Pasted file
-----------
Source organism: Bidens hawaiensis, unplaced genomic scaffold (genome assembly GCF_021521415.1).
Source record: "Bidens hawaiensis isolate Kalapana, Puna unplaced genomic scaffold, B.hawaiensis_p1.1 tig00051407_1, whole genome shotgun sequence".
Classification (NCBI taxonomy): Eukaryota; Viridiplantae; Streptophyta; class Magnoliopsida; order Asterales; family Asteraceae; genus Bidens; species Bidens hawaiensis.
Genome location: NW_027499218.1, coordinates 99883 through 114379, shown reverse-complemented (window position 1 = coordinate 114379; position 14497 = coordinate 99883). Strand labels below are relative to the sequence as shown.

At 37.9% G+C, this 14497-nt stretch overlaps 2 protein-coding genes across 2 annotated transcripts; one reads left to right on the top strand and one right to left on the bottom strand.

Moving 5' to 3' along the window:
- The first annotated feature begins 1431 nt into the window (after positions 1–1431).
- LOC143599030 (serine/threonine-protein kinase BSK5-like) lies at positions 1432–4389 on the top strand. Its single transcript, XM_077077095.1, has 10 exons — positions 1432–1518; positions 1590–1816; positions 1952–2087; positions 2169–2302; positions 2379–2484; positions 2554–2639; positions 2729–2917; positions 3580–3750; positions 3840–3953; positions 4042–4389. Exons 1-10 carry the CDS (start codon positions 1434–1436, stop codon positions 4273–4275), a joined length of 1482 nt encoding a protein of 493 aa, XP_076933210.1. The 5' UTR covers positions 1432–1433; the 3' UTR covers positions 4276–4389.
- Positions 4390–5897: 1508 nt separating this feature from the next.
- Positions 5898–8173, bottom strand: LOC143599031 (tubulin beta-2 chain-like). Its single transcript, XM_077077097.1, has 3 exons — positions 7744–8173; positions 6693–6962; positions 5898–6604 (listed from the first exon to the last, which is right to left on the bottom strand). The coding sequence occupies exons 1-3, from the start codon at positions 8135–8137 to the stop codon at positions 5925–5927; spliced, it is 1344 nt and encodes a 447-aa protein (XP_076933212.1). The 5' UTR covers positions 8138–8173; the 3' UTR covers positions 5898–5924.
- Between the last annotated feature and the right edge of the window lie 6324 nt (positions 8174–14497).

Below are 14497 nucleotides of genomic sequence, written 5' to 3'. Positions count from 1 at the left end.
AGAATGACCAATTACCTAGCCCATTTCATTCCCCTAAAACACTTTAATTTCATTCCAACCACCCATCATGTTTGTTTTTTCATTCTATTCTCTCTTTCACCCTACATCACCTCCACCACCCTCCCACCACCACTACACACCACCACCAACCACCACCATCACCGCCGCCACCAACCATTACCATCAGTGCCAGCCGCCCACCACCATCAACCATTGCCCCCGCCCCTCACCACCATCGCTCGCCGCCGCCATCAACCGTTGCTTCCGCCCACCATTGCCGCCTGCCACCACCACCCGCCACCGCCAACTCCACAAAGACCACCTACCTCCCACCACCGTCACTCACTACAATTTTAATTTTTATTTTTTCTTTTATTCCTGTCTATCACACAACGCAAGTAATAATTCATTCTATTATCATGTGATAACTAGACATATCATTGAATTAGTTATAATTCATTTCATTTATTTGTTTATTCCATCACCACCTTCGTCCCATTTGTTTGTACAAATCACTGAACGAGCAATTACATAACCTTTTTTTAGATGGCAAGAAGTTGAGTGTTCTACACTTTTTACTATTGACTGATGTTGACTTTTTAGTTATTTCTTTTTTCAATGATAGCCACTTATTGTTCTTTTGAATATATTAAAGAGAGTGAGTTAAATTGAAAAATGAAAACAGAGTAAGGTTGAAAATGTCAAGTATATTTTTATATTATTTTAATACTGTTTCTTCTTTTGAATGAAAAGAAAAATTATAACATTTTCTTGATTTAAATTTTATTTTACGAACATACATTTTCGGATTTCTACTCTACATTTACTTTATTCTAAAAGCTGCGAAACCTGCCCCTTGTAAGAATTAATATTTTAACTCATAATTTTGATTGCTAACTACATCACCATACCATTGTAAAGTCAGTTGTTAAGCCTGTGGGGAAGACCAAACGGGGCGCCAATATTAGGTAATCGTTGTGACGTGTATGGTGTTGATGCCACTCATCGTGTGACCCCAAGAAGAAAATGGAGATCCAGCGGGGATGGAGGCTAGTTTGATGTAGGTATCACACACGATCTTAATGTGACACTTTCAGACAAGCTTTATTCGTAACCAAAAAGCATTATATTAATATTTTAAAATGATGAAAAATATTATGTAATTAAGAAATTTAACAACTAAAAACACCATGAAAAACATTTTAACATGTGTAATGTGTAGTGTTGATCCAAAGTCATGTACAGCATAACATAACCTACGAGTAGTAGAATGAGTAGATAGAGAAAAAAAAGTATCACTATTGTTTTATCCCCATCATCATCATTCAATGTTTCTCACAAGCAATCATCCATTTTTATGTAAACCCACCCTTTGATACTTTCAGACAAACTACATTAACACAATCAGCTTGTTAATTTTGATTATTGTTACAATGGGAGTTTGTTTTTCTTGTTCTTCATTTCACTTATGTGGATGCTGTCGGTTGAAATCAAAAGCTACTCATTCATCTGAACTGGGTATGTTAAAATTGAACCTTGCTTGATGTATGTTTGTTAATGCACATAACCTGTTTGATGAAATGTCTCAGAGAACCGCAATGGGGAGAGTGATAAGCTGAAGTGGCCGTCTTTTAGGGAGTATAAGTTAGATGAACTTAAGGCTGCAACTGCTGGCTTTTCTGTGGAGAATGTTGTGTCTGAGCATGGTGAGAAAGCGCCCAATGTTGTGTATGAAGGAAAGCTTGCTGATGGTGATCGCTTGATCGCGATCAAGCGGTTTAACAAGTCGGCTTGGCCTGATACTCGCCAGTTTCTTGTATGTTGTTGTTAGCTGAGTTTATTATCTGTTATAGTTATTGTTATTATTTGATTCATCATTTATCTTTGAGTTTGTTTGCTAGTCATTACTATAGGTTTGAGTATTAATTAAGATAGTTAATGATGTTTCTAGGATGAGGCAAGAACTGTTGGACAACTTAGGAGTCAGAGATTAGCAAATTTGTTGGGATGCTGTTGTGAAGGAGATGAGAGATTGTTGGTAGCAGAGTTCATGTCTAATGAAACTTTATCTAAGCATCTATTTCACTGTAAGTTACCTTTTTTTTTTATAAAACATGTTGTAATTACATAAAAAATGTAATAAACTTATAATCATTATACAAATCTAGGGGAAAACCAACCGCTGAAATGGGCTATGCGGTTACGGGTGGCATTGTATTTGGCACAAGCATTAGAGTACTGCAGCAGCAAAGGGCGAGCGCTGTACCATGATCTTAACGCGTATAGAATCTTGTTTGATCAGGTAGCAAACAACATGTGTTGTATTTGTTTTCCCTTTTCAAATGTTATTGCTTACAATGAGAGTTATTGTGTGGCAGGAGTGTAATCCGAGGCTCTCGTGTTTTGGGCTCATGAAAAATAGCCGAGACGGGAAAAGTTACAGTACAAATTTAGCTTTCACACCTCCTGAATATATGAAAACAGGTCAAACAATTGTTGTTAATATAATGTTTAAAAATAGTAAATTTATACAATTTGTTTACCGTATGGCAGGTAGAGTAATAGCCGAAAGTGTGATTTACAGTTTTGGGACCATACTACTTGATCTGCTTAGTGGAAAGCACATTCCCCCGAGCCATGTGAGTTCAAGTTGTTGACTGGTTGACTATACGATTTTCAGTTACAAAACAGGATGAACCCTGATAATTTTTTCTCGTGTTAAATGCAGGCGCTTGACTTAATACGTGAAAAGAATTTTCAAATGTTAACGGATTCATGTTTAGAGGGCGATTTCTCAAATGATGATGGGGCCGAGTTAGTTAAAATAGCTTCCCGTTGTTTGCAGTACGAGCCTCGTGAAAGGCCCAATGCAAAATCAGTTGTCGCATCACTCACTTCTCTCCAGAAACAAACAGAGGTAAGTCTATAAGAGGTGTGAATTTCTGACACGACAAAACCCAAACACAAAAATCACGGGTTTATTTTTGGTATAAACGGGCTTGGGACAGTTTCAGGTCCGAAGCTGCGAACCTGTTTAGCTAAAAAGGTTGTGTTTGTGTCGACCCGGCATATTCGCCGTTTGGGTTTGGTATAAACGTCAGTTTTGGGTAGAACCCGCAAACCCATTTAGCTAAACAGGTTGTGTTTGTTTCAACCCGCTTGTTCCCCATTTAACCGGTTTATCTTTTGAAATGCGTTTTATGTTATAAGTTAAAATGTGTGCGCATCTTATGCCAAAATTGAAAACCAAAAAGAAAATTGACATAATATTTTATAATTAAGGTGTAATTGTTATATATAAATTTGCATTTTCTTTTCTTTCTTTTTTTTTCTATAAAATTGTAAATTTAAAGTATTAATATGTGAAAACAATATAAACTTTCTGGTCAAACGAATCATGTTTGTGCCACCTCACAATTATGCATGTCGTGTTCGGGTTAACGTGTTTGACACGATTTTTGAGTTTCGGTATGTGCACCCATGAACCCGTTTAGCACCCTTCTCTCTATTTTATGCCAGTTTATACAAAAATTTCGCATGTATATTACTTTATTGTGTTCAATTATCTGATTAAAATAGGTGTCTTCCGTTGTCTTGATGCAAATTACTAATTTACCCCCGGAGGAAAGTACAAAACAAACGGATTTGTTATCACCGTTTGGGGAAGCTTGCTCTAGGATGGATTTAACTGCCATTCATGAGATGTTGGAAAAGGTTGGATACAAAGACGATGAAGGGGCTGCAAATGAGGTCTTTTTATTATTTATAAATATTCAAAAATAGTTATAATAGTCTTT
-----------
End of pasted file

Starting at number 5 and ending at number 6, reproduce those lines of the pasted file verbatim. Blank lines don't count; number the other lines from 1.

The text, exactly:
At 37.9% G+C, this 14497-nt stretch overlaps 2 protein-coding genes across 2 annotated transcripts; one reads left to right on the top strand and one right to left on the bottom strand.

Moving 5' to 3' along the window: